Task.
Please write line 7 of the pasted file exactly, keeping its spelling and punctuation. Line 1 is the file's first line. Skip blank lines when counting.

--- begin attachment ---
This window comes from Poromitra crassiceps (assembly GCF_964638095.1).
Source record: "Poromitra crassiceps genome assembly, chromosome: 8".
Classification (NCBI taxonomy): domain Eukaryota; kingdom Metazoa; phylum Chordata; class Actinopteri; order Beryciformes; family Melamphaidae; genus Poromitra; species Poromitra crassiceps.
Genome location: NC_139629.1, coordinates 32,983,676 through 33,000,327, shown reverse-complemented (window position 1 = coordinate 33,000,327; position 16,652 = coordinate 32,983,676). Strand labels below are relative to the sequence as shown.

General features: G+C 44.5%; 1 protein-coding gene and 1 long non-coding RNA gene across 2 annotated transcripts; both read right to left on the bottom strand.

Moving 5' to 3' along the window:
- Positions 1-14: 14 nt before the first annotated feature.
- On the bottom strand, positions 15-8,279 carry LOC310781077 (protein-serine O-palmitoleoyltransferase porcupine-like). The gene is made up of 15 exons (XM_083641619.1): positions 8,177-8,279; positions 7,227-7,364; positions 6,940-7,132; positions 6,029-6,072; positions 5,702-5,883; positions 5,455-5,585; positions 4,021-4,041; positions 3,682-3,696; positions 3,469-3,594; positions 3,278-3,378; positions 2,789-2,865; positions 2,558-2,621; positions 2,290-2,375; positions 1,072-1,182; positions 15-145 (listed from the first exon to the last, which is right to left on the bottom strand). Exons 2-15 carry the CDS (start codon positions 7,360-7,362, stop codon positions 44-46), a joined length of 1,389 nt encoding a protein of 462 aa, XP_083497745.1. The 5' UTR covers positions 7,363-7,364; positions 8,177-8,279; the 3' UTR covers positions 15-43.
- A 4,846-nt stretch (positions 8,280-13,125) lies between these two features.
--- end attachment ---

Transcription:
- Positions 1-14: 14 nt before the first annotated feature.